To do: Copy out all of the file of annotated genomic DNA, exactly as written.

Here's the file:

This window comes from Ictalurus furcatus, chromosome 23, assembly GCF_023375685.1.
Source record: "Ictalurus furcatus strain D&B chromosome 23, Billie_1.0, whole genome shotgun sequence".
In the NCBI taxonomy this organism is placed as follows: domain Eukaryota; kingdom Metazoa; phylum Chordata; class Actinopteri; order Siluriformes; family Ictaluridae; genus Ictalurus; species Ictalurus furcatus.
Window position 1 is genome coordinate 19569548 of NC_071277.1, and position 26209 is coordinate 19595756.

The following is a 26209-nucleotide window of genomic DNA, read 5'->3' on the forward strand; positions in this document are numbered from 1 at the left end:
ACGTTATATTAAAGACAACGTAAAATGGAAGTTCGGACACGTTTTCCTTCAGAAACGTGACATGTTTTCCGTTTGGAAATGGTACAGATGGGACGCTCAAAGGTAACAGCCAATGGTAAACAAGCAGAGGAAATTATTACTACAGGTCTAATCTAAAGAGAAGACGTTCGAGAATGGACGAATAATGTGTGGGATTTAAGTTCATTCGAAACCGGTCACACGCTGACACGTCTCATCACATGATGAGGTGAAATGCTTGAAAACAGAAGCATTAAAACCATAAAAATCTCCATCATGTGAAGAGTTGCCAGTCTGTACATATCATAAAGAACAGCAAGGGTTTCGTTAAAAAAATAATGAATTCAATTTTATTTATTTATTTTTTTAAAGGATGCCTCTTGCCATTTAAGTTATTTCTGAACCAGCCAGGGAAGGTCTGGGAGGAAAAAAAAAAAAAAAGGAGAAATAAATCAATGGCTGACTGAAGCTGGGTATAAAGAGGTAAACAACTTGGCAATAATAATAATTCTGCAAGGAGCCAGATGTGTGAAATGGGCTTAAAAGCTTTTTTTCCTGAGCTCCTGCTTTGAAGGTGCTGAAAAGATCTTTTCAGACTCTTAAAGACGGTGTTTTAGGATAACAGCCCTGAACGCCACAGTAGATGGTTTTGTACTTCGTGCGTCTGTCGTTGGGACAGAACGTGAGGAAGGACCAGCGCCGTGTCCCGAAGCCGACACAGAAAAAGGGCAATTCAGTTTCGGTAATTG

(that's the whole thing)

This window comes from Ictalurus furcatus, chromosome 23, assembly GCF_023375685.1.
Source record: "Ictalurus furcatus strain D&B chromosome 23, Billie_1.0, whole genome shotgun sequence".
In the NCBI taxonomy this organism is placed as follows: domain Eukaryota; kingdom Metazoa; phylum Chordata; class Actinopteri; order Siluriformes; family Ictaluridae; genus Ictalurus; species Ictalurus furcatus.
Window position 1 is genome coordinate 19569548 of NC_071277.1, and position 26209 is coordinate 19595756.

The following is a 26209-nucleotide window of genomic DNA, read 5'->3' on the forward strand; positions in this document are numbered from 1 at the left end:
ACGTTATATTAAAGACAACGTAAAATGGAAGTTCGGACACGTTTTCCTTCAGAAACGTGACATGTTTTCCGTTTGGAAATGGTACAGATGGGACGCTCAAAGGTAACAGCCAATGGTAAACAAGCAGAGGAAATTATTACTACAGGTCTAATCTAAAGAGAAGACGTTCGAGAATGGACGAATAATGTGTGGGATTTAAGTTCATTCGAAACCGGTCACACGCTGACACGTCTCATCACATGATGAGGTGAAATGCTTGAAAACAGAAGCATTAAAACCATAAAAATCTCCATCATGTGAAGAGTTGCCAGTCTGTACATATCATAAAGAACAGCAAGGGTTTCGTTAAAAAAATAATGAATTCAATTTTATTTATTTATTTTTTTAAAGGATGCCTCTTGCCATTTAAGTTATTTCTGAACCAGCCAGGGAAGGTCTGGGAGGAAAAAAAAAAAAAAAGGAGAAATAAATCAATGGCTGACTGAAGCTGGGTATAAAGAGGTAAACAACTTGGCAATAATAATAATTCTGCAAGGAGCCAGATGTGTGAAATGGGCTTAAAAGCTTTTTTTCCTGAGCTCCTGCTTTGAAGGTGCTGAAAAGATCTTTTCAGACTCTTAAAGACGGTGTTTTAGGATAACAGCCCTGAACGCCACAGTAGATGGTTTTGTACTTCGTGCGTCTGTCGTTGGGACAGAACGTGAGGAAGGACCAGCGCCGTGTCCCGAAGCCGACACAGAAAAAGGGCAATTCAGTTTCGGTAATTG